The hungry sheep look up, and are not fed,
But swoin with wind, and the rank mist they draw,
Rot inwardly, and foul contagion spreads. –Milton, “Lycidas”
In his brilliant, shocking novel, The Sheep Look Up, published in 1972, John Brunner imagined Earth’s toxic future. The planet is in bad shape. Very bad shape.
Not only are lakes, rivers, and seas contaminated in Brunner’s classic novel, but there are Don’t Drink the Water Days, fines for not washing your hands, and a water shortage in Denver, where the the water level of lakes and rivers has dwindled. (That is happening now in Denver.) In California,where the air is the most toxic (especially in L.A.), people wear oxygen masks to breathe.
Living conditions are far from satisfactory. Lice, cockroaches, rats, and vermin have become immune to all pesticides, even to banned poisons like DDT (which, in The Sheep Look Up, is still illicitly manufactured). And the antibiotics in chicken and other food are making humans immune to antibiotics. (Sound familiar?)
There is yet another twist with the toxic food chain: Puritan, the costly organic grocery store where people pay inflated prices out of terror, is selling much of the same food one buys at the traditional supermarket.
At the center of the novel is a radical movement, the Trainites, founded by Austin Train, who got disgusted with the direction of his followers – “I am not a Trainite,” he tells a friend – and disappeared to live under the name Fred Smith and earn a living as a garbage man.
No worries: there are countless imposters who say they are Austin Train and fuel the Trainites’ voracity for action. But Train himself is a gentle genius, the author of “The Great Epidemics” (1965), “The Resistance Movement in Nature” (1972), “Preservatives and and Additives in the American Diet” (1971), “You Are What You Have to Eat” (1971), “Guide to the Survival of Mankind” (1973), and “A Handbook for 3000 A.D.” He wanted to spread awareness without pointless riots. Think of him as the scientific American Gandhi.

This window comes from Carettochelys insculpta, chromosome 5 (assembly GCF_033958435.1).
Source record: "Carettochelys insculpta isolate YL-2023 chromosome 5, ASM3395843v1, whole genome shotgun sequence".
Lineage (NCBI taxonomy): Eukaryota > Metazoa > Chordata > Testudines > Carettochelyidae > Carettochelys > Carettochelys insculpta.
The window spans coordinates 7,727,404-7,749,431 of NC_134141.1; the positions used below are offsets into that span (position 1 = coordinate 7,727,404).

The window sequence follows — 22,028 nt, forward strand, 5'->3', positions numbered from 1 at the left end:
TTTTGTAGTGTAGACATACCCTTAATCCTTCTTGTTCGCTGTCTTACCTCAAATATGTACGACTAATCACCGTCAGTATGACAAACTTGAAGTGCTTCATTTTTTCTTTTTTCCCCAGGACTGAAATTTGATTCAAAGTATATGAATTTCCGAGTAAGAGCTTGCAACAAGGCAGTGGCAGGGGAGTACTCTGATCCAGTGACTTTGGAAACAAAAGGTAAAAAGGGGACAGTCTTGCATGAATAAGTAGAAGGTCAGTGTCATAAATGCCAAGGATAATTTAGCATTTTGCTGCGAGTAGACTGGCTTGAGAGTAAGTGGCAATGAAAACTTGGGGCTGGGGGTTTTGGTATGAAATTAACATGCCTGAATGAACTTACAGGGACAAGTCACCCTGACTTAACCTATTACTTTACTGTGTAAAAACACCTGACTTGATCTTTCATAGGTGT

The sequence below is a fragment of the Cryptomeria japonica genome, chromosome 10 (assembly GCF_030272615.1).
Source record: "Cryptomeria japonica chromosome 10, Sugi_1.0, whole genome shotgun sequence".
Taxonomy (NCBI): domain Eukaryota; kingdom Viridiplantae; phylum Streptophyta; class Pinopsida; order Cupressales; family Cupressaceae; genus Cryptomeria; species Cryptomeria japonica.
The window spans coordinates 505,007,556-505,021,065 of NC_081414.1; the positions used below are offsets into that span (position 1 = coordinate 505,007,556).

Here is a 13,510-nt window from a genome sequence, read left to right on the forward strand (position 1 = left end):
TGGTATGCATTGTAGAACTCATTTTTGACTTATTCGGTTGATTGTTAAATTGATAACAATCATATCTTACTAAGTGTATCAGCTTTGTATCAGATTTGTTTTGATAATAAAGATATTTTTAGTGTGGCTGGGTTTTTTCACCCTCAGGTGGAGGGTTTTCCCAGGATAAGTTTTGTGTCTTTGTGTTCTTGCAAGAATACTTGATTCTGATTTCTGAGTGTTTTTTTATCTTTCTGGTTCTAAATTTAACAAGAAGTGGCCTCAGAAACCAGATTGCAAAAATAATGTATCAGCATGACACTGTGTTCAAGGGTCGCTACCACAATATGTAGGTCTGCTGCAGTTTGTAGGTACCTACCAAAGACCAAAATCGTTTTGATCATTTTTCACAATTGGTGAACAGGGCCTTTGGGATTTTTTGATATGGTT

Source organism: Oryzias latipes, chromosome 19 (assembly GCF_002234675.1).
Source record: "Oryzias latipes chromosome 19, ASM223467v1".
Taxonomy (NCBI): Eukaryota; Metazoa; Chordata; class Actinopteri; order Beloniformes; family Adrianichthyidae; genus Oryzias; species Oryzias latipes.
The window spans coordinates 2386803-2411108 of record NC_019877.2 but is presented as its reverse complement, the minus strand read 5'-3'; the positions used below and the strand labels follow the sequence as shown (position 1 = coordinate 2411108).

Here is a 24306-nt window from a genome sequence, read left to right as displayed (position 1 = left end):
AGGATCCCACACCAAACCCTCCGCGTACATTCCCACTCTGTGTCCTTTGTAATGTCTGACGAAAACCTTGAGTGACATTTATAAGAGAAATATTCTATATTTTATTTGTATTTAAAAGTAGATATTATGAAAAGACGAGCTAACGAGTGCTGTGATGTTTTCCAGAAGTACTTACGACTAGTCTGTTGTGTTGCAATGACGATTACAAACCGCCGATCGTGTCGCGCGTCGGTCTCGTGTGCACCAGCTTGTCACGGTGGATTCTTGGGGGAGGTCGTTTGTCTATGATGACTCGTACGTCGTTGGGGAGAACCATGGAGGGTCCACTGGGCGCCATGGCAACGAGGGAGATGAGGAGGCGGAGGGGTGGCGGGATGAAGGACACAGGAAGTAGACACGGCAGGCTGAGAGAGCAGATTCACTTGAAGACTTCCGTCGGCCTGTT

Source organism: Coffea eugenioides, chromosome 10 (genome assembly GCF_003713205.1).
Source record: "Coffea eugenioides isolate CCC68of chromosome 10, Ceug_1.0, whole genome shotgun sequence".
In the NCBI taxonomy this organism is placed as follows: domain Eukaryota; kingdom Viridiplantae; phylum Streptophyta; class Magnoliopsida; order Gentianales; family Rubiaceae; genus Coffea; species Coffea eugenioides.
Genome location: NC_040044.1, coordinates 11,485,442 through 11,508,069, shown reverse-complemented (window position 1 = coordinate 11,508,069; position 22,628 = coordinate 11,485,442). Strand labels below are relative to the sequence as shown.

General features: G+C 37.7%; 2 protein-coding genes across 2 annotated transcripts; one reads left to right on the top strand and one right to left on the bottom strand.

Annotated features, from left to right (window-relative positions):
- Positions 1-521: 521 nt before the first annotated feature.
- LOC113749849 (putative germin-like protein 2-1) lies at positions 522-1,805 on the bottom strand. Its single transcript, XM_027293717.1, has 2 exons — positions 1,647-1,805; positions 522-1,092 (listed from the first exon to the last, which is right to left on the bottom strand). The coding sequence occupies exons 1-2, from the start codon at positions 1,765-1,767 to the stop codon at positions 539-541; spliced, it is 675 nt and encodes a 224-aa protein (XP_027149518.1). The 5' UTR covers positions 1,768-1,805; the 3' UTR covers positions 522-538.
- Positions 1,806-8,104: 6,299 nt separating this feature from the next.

Peg, a radical journalist, sets out to find Austin after their friend, Decimus, another leader in the movement, dies, apparently crazy and on drugs. The media go viral with this story of the fallen hero. Peg is convinced that Decimus, who was not a drug user, was deliberately given drugs in his food or drink to destroy his reputation. Her editor doesn’t like her take on the story.
It must have been done to discredit Decimus. Must have. These stereotyped interchangeable plastic people with dollar signs in their eyes couldn’t bear to share their half-ruined planet with anyone who climbed our of his ordained grooves. A black JD dropout was meant to die in a street brawl, or better yet in jail partway through a spell of ninety-nine. For him to be loved and looked up to like a doctor or a priest, by white as well as black – that turned their stomachs!
The Americans in Brunner’s novel are constantly ill. Endless colds, diarrhea, flu, cholera, rashes, nearly incurable gonorrhea, and violent hallucinations ravage the population. In small country in Africa and in the Honduras, a foodstuff manufactured by a rich philanthropist in Colorado is laced with a hallucinatory drug that makes both countries go crazy and kill one other. Was it genocide? Was it a plot to keep third-world countries from establishing a stable government? The philanthropist says no. He says it was not drugged.
And then a huge mob of young people demonstrate in front of the factory to procure batches of the foodstuff. They say they want to be crazy.
An Irish major on a U.N. mission tells them:
“But you can’t want to go insane! You can’t want a-a bum trip that goes on for life?”
“Can’t I, baby? Are you ever wrong!” Fritz, his voice cold, dead serious, dead. “Listen, Mike, because you don’t understand and you ought to. Who’s going to be sane in this country when you know every breath you draw, every glass you fill with water, every swim you take in the river, every meal you eat is killing you? And you know why, and you know who’s doing it, and you can’t get back at the mothers.
Brunner has sketched a huge cast of vivid characters, and made most of them sympathetic. Bewildered families struggle to get by in Colorado, one man working in life insurance, a company about to go out of business because the death rate is so high, and then working with friends to run an air filter company whose air filters prove to be faulty, easily clogged with bacteria.
Many people become toxically, horrifyingly crazy.
The thing is: John Brunner was not crazy. And this novel reminds us of the long-ignored writers and advocates of environmentalism. The Sheep Look Up is a historically important novel. An environmental classic.